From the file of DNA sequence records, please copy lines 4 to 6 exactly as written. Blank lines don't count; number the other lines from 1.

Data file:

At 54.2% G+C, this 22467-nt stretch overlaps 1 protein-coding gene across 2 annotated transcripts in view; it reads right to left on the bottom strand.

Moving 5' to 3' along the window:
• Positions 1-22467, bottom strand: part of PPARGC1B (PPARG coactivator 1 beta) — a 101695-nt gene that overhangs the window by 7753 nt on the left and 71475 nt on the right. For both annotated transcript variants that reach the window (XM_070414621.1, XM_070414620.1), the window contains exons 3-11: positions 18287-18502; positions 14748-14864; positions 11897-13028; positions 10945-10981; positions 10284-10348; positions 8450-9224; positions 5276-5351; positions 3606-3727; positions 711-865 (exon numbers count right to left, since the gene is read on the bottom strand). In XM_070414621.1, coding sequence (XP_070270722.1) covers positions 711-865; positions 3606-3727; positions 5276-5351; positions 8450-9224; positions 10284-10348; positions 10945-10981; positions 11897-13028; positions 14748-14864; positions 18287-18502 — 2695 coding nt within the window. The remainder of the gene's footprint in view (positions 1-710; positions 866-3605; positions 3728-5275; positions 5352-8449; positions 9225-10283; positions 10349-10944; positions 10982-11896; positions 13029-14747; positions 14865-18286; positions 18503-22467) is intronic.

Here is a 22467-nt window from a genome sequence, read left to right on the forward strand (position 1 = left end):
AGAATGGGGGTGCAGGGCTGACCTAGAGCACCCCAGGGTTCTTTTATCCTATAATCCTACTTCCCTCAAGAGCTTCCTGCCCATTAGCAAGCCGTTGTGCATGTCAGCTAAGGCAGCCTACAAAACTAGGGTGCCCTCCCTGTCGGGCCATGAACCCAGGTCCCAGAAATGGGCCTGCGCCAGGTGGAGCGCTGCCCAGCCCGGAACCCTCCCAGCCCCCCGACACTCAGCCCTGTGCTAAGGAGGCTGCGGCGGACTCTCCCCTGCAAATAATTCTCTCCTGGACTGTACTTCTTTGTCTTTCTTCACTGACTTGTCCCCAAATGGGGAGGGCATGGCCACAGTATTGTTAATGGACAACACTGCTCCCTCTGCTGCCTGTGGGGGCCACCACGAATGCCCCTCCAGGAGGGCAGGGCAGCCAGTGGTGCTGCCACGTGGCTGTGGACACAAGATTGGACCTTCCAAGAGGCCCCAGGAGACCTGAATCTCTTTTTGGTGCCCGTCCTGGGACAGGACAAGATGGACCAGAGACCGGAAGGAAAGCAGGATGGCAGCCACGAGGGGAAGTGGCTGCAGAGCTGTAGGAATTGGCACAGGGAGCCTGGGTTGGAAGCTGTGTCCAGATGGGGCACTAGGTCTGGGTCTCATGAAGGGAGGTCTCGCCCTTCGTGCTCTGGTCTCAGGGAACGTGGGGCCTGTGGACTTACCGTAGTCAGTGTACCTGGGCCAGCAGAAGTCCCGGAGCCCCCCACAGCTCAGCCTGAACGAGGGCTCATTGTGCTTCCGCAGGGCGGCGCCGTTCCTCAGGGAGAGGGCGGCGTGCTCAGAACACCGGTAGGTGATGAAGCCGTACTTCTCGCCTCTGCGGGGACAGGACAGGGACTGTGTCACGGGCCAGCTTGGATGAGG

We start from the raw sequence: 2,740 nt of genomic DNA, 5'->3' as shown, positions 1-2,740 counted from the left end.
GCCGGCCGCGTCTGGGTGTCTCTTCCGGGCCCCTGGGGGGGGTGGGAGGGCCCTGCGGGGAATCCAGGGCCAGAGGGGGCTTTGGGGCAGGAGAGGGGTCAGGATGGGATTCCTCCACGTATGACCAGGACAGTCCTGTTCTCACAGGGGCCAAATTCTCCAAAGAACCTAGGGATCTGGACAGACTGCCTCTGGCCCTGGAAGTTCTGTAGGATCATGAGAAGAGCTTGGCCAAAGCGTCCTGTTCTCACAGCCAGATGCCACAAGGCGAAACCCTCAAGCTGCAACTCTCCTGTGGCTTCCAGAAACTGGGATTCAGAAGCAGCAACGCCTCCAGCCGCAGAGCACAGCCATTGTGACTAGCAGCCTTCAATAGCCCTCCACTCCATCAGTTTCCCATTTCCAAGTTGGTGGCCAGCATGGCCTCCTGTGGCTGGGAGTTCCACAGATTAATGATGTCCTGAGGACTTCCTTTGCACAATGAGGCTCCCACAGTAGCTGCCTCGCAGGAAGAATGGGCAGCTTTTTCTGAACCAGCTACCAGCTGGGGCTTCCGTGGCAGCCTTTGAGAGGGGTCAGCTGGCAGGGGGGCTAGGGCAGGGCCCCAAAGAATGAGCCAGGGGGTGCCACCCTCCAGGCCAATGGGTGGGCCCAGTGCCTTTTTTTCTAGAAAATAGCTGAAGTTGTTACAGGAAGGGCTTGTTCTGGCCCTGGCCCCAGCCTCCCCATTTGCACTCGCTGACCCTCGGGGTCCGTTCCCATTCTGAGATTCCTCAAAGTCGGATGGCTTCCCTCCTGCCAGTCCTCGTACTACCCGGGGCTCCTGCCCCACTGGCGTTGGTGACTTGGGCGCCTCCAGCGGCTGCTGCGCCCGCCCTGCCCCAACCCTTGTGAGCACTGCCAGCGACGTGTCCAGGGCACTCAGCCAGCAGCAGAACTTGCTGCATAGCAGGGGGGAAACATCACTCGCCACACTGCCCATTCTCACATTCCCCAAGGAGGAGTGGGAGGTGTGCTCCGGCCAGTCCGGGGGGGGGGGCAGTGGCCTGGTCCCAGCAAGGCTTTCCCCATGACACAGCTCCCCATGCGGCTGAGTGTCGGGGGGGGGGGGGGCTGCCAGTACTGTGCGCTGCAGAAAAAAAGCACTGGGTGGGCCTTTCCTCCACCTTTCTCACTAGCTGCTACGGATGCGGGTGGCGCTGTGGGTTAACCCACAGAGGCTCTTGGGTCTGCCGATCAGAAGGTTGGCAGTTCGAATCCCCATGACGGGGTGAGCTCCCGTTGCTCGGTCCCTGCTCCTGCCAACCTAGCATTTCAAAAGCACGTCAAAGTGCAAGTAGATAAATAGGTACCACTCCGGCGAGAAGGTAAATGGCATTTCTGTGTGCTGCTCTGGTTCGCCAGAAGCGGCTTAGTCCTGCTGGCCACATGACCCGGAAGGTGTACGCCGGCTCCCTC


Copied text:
Here is a 22467-nt window from a genome sequence, read left to right on the forward strand (position 1 = left end):
AGAATGGGGGTGCAGGGCTGACCTAGAGCACCCCAGGGTTCTTTTATCCTATAATCCTACTTCCCTCAAGAGCTTCCTGCCCATTAGCAAGCCGTTGTGCATGTCAGCTAAGGCAGCCTACAAAACTAGGGTGCCCTCCCTGTCGGGCCATGAACCCAGGTCCCAGAAATGGGCCTGCGCCAGGTGGAGCGCTGCCCAGCCCGGAACCCTCCCAGCCCCCCGACACTCAGCCCTGTGCTAAGGAGGCTGCGGCGGACTCTCCCCTGCAAATAATTCTCTCCTGGACTGTACTTCTTTGTCTTTCTTCACTGACTTGTCCCCAAATGGGGAGGGCATGGCCACAGTATTGTTAATGGACAACACTGCTCCCTCTGCTGCCTGTGGGGGCCACCACGAATGCCCCTCCAGGAGGGCAGGGCAGCCAGTGGTGCTGCCACGTGGCTGTGGACACAAGATTGGACCTTCCAAGAGGCCCCAGGAGACCTGAATCTCTTTTTGGTGCCCGTCCTGGGACAGGACAAGATGGACCAGAGACCGGAAGGAAAGCAGGATGGCAGCCACGAGGGGAAGTGGCTGCAGAGCTGTAGGAATTGGCACAGGGAGCCTGGGTTGGAAGCTGTGTCCAGATGGGGCACTAGGTCTGGGTCTCATGAAGGGAGGTCTCGCCCTTCGTGCTCTGGTCTCAGGGAACGTGGGGCCTGTGGACTTACCGTAGTCAGTGTACCTGGGCCAGCAGAAGTCCCGGAGCCCCCCACAGCTCAGCCTGAACGAGGGCTCATTGTGCTTCCGCAGGGCGGCGCCGTTCCTCAGGGAGAGGGCGGCGTGCTCAGAACACCGGTAGGTGATGAAGCCGTACTTCTCGCCTCTGCGGGGACAGGACAGGGACTGTGTCACGGGCCAGCTTGGATGAGG

We start from the raw sequence: 2,740 nt of genomic DNA, 5'->3' as shown, positions 1-2,740 counted from the left end.